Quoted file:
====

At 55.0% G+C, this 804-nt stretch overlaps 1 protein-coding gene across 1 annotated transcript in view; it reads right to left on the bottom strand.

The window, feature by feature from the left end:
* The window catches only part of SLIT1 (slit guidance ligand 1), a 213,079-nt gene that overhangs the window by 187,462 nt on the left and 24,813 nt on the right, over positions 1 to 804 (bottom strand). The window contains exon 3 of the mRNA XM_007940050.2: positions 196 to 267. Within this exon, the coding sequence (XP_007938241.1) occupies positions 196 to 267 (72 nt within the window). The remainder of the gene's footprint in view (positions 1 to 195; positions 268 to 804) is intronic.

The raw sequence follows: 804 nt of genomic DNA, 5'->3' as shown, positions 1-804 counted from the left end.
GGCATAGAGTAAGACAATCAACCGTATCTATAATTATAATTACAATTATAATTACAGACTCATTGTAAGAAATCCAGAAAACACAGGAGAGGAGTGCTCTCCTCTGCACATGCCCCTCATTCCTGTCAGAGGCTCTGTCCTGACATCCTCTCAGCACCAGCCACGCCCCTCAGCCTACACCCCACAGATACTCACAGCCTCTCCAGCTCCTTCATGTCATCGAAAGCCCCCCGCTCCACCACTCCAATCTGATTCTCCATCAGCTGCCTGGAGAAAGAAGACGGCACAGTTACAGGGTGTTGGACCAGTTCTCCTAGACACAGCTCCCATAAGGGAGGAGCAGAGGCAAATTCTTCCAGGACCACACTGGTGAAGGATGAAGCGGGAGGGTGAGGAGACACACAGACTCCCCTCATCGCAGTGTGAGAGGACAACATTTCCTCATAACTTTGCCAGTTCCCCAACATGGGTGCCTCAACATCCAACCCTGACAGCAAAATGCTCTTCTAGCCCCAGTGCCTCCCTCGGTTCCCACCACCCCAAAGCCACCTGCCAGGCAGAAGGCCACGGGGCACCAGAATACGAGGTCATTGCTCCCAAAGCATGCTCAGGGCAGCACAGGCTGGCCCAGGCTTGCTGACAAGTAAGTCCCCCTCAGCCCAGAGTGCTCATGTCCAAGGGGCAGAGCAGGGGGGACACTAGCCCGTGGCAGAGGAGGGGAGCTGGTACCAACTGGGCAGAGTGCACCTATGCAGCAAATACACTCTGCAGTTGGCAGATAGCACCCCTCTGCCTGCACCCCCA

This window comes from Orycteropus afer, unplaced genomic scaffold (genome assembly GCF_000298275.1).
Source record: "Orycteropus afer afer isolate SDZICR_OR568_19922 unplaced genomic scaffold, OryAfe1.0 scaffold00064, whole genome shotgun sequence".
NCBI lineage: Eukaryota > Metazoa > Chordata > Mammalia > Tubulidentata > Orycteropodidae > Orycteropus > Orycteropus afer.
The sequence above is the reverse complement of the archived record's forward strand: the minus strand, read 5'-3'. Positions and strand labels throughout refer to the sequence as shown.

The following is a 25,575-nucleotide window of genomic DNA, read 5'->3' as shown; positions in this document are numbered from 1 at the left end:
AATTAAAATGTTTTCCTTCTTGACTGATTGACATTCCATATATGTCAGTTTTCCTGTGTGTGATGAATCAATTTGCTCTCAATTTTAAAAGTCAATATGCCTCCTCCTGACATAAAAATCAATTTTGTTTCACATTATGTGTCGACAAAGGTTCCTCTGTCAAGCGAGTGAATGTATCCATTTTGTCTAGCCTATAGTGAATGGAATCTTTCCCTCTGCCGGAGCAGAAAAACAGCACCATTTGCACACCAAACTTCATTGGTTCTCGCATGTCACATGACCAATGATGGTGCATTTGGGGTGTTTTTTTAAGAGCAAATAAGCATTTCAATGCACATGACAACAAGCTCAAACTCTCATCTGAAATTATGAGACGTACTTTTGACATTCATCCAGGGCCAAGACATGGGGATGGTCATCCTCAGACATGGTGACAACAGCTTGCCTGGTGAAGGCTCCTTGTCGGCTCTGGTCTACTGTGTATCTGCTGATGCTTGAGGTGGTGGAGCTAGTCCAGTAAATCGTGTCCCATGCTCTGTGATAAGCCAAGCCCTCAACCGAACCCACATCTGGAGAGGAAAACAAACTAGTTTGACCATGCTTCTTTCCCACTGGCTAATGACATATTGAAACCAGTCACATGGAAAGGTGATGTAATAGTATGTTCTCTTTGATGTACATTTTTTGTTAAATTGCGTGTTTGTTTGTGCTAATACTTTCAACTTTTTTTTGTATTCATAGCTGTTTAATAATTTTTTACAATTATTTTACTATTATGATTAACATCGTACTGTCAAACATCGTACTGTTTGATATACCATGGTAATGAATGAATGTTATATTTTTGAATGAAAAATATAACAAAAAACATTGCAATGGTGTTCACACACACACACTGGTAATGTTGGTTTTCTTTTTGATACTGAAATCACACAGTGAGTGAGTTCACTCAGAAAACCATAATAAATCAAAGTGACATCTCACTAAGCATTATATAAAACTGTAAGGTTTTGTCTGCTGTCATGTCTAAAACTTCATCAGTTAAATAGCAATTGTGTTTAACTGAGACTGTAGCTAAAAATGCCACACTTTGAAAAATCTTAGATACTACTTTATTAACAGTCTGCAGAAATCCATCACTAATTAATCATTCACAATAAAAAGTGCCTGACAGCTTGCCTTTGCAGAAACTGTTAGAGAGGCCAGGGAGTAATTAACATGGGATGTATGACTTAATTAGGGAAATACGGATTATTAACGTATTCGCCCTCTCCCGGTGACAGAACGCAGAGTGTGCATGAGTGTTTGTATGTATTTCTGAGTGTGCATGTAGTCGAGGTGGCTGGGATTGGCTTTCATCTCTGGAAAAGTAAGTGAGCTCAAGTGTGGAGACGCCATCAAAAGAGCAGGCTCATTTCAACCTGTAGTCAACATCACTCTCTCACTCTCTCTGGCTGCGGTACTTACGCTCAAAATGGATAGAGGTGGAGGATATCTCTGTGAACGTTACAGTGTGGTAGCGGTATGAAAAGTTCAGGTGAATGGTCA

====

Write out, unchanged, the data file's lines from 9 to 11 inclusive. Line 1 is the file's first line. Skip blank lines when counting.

The sequence above is the reverse complement of the archived record's forward strand: the minus strand, read 5'-3'. Positions and strand labels throughout refer to the sequence as shown.

The following is a 25,575-nucleotide window of genomic DNA, read 5'->3' as shown; positions in this document are numbered from 1 at the left end:
AATTAAAATGTTTTCCTTCTTGACTGATTGACATTCCATATATGTCAGTTTTCCTGTGTGTGATGAATCAATTTGCTCTCAATTTTAAAAGTCAATATGCCTCCTCCTGACATAAAAATCAATTTTGTTTCACATTATGTGTCGACAAAGGTTCCTCTGTCAAGCGAGTGAATGTATCCATTTTGTCTAGCCTATAGTGAATGGAATCTTTCCCTCTGCCGGAGCAGAAAAACAGCACCATTTGCACACCAAACTTCATTGGTTCTCGCATGTCACATGACCAATGATGGTGCATTTGGGGTGTTTTTTTAAGAGCAAATAAGCATTTCAATGCACATGACAACAAGCTCAAACTCTCATCTGAAATTATGAGACGTACTTTTGACATTCATCCAGGGCCAAGACATGGGGATGGTCATCCTCAGACATGGTGACAACAGCTTGCCTGGTGAAGGCTCCTTGTCGGCTCTGGTCTACTGTGTATCTGCTGATGCTTGAGGTGGTGGAGCTAGTCCAGTAAATCGTGTCCCATGCTCTGTGATAAGCCAAGCCCTCAACCGAACCCACATCTGGAGAGGAAAACAAACTAGTTTGACCATGCTTCTTTCCCACTGGCTAATGACATATTGAAACCAGTCACATGGAAAGGTGATGTAATAGTATGTTCTCTTTGATGTACATTTTTTGTTAAATTGCGTGTTTGTTTGTGCTAATACTTTCAACTTTTTTTTGTATTCATAGCTGTTTAATAATTTTTTACAATTATTTTACTATTATGATTAACATCGTACTGTCAAACATCGTACTGTTTGATATACCATGGTAATGAATGAATGTTATATTTTTGAATGAAAAATATAACAAAAAACATTGCAATGGTGTTCACACACACACACTGGTAATGTTGGTTTTCTTTTTGATACTGAAATCACACAGTGAGTGAGTTCACTCAGAAAACCATAATAAATCAAAGTGACATCTCACTAAGCATTATATAAAACTGTAAGGTTTTGTCTGCTGTCATGTCTAAAACTTCATCAGTTAAATAGCAATTGTGTTTAACTGAGACTGTAGCTAAAAATGCCACACTTTGAAAAATCTTAGATACTACTTTATTAACAGTCTGCAGAAATCCATCACTAATTAATCATTCACAATAAAAAGTGCCTGACAGCTTGCCTTTGCAGAAACTGTTAGAGAGGCCAGGGAGTAATTAACATGGGATGTATGACTTAATTAGGGAAATACGGATTATTAACGTATTCGCCCTCTCCCGGTGACAGAACGCAGAGTGTGCATGAGTGTTTGTATGTATTTCTGAGTGTGCATGTAGTCGAGGTGGCTGGGATTGGCTTTCATCTCTGGAAAAGTAAGTGAGCTCAAGTGTGGAGACGCCATCAAAAGAGCAGGCTCATTTCAACCTGTAGTCAACATCACTCTCTCACTCTCTCTGGCTGCGGTACTTACGCTCAAAATGGATAGAGGTGGAGGATATCTCTGTGAACGTTACAGTGTGGTAGCGGTATGAAAAGTTCAGGTGAATGGTCA